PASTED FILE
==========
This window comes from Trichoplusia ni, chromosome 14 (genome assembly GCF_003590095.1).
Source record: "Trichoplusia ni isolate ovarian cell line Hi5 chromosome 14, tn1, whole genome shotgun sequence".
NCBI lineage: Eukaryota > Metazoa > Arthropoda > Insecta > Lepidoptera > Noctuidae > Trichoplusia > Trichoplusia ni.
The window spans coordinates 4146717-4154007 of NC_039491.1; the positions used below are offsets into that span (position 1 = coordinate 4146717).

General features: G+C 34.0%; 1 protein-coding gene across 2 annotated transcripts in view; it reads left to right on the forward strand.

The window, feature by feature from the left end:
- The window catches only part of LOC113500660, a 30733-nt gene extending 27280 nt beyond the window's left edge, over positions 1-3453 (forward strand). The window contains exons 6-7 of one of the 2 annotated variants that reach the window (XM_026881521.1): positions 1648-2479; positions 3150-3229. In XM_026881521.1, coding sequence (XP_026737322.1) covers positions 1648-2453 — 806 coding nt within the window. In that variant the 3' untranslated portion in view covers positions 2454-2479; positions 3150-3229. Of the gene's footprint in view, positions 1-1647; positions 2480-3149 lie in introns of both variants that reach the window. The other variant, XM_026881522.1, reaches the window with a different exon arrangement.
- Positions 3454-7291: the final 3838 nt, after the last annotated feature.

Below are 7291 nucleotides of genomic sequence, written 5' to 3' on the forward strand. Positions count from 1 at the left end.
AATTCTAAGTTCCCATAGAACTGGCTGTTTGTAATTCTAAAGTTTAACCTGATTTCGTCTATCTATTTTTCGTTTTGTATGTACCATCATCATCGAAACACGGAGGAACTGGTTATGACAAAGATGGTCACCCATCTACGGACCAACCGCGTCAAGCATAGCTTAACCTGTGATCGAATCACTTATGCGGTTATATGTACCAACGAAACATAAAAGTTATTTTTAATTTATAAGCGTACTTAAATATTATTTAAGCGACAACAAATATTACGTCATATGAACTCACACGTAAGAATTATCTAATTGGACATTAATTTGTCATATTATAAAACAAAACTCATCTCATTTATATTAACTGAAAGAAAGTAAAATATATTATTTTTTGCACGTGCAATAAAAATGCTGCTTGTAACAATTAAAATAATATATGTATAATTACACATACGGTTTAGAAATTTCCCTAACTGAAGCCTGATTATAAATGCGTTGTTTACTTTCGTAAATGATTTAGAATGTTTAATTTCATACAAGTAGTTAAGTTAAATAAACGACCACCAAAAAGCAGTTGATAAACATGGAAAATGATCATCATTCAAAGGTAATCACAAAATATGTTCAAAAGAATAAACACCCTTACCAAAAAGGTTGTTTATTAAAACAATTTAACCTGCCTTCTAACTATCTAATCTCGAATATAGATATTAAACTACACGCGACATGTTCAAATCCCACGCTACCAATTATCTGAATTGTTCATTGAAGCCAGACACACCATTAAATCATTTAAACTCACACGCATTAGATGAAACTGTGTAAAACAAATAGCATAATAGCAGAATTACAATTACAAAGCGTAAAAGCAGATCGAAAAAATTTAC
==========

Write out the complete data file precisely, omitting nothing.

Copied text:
This window comes from Trichoplusia ni, chromosome 14 (genome assembly GCF_003590095.1).
Source record: "Trichoplusia ni isolate ovarian cell line Hi5 chromosome 14, tn1, whole genome shotgun sequence".
NCBI lineage: Eukaryota > Metazoa > Arthropoda > Insecta > Lepidoptera > Noctuidae > Trichoplusia > Trichoplusia ni.
The window spans coordinates 4146717-4154007 of NC_039491.1; the positions used below are offsets into that span (position 1 = coordinate 4146717).

General features: G+C 34.0%; 1 protein-coding gene across 2 annotated transcripts in view; it reads left to right on the forward strand.

The window, feature by feature from the left end:
- The window catches only part of LOC113500660, a 30733-nt gene extending 27280 nt beyond the window's left edge, over positions 1-3453 (forward strand). The window contains exons 6-7 of one of the 2 annotated variants that reach the window (XM_026881521.1): positions 1648-2479; positions 3150-3229. In XM_026881521.1, coding sequence (XP_026737322.1) covers positions 1648-2453 — 806 coding nt within the window. In that variant the 3' untranslated portion in view covers positions 2454-2479; positions 3150-3229. Of the gene's footprint in view, positions 1-1647; positions 2480-3149 lie in introns of both variants that reach the window. The other variant, XM_026881522.1, reaches the window with a different exon arrangement.
- Positions 3454-7291: the final 3838 nt, after the last annotated feature.

Below are 7291 nucleotides of genomic sequence, written 5' to 3' on the forward strand. Positions count from 1 at the left end.
AATTCTAAGTTCCCATAGAACTGGCTGTTTGTAATTCTAAAGTTTAACCTGATTTCGTCTATCTATTTTTCGTTTTGTATGTACCATCATCATCGAAACACGGAGGAACTGGTTATGACAAAGATGGTCACCCATCTACGGACCAACCGCGTCAAGCATAGCTTAACCTGTGATCGAATCACTTATGCGGTTATATGTACCAACGAAACATAAAAGTTATTTTTAATTTATAAGCGTACTTAAATATTATTTAAGCGACAACAAATATTACGTCATATGAACTCACACGTAAGAATTATCTAATTGGACATTAATTTGTCATATTATAAAACAAAACTCATCTCATTTATATTAACTGAAAGAAAGTAAAATATATTATTTTTTGCACGTGCAATAAAAATGCTGCTTGTAACAATTAAAATAATATATGTATAATTACACATACGGTTTAGAAATTTCCCTAACTGAAGCCTGATTATAAATGCGTTGTTTACTTTCGTAAATGATTTAGAATGTTTAATTTCATACAAGTAGTTAAGTTAAATAAACGACCACCAAAAAGCAGTTGATAAACATGGAAAATGATCATCATTCAAAGGTAATCACAAAATATGTTCAAAAGAATAAACACCCTTACCAAAAAGGTTGTTTATTAAAACAATTTAACCTGCCTTCTAACTATCTAATCTCGAATATAGATATTAAACTACACGCGACATGTTCAAATCCCACGCTACCAATTATCTGAATTGTTCATTGAAGCCAGACACACCATTAAATCATTTAAACTCACACGCATTAGATGAAACTGTGTAAAACAAATAGCATAATAGCAGAATTACAATTACAAAGCGTAAAAGCAGATCGAAAAAATTTAC